The panel comprised 2 teachers and 5 young men who can freshly recall their teenage years.
The teachers spoke about what they observed as the schools’ ways of handling sexuality education. For example, in some schools, sexuality education was conducted at ’school assembly’ with a talk being given to a few hundred students at one go. Obviously, few pupils would be able to raise any “embarrassing” questions in such a setting. In another school, sex education was the responsibility of the IT specialist, who simply refered the pupils to look up certain websites.
In many instances, teachers were uncomfortable talking about sex. And schools generally had little expertise in dealing with pupils who were gay.
The 5 young men shared with the audience their experiences discovering themselves to be gay, in school environments that did little about peer homophobia and taunting, and often had teachers uneqipped to deal with the issue.
The Q&A was lively. A member of the audience spoke up to explain the existing sex education package - one where homosexuality was only discussed in the Sec 1 and 2 syllabi (and then 70% of the content was simply to reinforce the point that it was illegal). The subject is not mentioned again the the course material for the older students. Instead, for the Sec 3 and 4 students, the issue discussed is Gender Nonconformity. Does this lead to pupils confusing sexual orientation with the (quite different) issue of gender identity?
Other members of the audience recalled a school making a disciplinary issue of girls with short-cropped hair.
Much of the Q&A focussed on how schools could do a better job of it, by talking an approach coherent with the notion of tolerance and understanding of differences.
Aug 15th, 2007 at 11:37 pm
Hmm… no female teachers on the panel.
ADLUS Singapore hunt
The event, held on Saturday, 11 August 2007 from 2-9:30pm, was advertised thus:
"It’s scavenger hunt time, done Adlus-style! Be prepared to hunt for lots of quirky Adlus-centric stuff! Do register quickly, this event is limited to 15 teams of 4 each. (Hint: remember this hunt is all about GLBT DIVERSITY.. *hint hint*) So grab your 3 bestest friends and register!!"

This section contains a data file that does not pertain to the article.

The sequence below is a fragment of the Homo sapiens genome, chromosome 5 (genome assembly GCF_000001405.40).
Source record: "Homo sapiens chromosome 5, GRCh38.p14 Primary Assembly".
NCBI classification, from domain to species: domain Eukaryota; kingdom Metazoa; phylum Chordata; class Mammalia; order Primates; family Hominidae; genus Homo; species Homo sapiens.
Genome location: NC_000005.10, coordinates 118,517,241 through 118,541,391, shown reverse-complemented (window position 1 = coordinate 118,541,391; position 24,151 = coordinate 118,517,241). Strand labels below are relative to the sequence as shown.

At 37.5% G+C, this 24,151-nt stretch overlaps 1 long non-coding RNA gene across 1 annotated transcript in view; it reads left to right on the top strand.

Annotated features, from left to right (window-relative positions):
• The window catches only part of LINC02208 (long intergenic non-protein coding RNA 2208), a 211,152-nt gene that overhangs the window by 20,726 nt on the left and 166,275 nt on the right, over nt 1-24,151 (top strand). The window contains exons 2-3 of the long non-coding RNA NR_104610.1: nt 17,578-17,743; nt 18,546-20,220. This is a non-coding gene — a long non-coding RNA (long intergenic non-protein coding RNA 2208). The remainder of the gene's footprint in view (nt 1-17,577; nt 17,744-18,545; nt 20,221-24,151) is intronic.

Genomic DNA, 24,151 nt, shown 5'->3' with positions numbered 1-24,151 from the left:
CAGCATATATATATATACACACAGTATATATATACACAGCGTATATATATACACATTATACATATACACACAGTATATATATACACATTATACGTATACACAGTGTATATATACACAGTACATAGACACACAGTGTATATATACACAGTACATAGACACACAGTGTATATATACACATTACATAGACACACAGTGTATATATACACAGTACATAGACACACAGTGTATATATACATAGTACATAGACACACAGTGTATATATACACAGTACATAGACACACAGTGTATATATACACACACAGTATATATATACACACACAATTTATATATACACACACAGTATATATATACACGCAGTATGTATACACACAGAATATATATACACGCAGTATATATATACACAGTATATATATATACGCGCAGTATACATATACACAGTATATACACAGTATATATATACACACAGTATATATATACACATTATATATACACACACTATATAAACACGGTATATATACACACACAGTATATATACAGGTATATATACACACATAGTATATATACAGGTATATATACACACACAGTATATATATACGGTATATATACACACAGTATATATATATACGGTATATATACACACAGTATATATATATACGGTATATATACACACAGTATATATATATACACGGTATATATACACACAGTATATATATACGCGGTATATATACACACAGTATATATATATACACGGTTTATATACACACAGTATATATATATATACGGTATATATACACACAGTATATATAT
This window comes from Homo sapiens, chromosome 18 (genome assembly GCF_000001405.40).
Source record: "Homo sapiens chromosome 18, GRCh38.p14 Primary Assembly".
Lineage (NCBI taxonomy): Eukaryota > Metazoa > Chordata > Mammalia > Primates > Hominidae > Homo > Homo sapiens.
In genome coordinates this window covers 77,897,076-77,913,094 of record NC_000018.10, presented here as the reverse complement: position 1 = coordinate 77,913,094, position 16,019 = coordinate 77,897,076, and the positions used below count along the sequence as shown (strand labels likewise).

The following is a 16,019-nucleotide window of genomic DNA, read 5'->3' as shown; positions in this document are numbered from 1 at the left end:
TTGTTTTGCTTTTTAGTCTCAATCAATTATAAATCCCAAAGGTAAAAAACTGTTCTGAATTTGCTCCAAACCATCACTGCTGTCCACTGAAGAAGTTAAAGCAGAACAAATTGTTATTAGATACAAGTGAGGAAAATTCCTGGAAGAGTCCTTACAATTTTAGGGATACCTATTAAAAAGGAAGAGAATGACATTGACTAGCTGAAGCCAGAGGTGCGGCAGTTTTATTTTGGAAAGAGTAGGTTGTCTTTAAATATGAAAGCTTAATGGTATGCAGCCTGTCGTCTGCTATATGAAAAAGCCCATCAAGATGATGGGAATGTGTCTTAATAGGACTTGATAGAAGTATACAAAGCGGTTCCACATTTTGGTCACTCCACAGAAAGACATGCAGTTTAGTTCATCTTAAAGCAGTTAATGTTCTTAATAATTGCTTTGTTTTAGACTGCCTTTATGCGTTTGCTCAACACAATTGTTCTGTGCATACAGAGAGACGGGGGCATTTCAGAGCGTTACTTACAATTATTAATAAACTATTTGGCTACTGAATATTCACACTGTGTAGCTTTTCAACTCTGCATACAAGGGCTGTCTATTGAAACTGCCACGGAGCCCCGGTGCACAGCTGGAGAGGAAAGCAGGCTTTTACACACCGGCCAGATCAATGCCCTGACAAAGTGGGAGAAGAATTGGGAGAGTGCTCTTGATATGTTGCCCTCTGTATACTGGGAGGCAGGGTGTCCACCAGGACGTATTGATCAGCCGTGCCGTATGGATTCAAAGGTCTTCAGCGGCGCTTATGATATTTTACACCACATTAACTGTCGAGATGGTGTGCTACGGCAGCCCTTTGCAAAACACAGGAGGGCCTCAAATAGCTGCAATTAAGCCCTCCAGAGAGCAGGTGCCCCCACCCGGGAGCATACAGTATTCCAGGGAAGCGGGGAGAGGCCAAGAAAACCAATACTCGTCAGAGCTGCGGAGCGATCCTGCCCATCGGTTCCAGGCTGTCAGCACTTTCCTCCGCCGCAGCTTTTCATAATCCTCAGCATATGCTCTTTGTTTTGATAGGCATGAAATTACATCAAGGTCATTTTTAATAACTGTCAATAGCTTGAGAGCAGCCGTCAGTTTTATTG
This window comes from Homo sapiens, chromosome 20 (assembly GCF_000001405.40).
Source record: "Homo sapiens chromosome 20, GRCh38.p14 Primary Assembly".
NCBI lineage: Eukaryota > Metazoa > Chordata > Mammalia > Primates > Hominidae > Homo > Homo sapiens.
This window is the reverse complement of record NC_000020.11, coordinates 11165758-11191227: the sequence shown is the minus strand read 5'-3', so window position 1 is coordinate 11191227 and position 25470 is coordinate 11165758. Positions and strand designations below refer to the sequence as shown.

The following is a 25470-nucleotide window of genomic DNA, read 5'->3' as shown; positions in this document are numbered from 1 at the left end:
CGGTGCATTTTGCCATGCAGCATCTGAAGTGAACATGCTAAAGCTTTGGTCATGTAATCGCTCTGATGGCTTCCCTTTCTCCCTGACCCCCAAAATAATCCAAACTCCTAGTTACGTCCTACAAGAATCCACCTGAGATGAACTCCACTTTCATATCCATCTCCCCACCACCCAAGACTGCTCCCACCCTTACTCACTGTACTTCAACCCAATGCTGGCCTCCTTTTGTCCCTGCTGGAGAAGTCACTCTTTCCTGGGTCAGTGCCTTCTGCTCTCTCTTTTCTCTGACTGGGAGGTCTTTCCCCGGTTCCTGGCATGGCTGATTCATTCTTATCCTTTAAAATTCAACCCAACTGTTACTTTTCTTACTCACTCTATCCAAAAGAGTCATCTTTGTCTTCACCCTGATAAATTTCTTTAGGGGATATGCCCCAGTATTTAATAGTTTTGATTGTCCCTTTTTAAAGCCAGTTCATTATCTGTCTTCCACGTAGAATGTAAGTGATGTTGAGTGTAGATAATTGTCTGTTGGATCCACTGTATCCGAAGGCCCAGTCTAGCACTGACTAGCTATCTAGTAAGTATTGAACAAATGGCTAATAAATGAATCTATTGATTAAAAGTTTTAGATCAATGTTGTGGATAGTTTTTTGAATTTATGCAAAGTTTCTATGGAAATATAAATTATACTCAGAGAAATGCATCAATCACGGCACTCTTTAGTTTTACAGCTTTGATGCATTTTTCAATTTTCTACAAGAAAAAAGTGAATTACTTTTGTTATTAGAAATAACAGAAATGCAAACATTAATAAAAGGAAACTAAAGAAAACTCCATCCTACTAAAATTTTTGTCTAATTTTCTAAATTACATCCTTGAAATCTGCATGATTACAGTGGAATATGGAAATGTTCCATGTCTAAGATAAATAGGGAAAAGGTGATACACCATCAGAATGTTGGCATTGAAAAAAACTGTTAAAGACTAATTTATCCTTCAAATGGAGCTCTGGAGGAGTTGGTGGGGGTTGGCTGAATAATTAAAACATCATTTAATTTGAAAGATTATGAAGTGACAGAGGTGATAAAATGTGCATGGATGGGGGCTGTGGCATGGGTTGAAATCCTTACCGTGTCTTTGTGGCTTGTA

Basketball 3-3 challenge
Held on Saturday, 11 August 2007 from 11am to 1pm.
Venue: To be advised.
Organised by ADLUS.
"Round-robin system of half-court 3-on-3 basketball challenge of 10mins matches. Register with Adlus for limited slots. Prize for top team."
ADLUS 8th anniversary bash
The event, held on Saturday, 11 August 2007 from 9:30pm till late, was advertised thus:
"This is Adlus’ 8th Anniversary Bash! Once again the dudes and dudettes from Adlus will be there, in all their glorious shapes and sizes! Friends and supporters are all welcome! This year’s bash will be a good time to wind down and just let loose after a whole day of activity! So come on down and make it a night of fun and entertainment to end the day with a bang!"
- IndigNation: Singapore's first gay pride month
- IndigNation 2006
- IndigNation 2008
- IndigNation 2009
- IndigNation 2010
- IndigNation 2011
- IndigNation 2012
- IndigNation 2013
- IndigNation 2014
- IndigNation 2015
- IndigNation 2016
- IndigNation 2017
- PM Lee Hsien Loong allows indoor talks to be held without a police licence, 22 August 2004
- IndigNation SG's Facebook page:.
- IndigNation SG's Wordpress site:.
- A playlist of videos of past IndigNation events on YouTube: .
- IndigNation Sg's YouTube channel:.
- PLU's IndigNation website. (now defunct)
- The older IndigNation Facebook page:. Its name was changed to plu.sg in July 2016 by Jun Pow so as not to clash with the official IndigNation SG Facebook page.
This article was compiled by Roy Tan.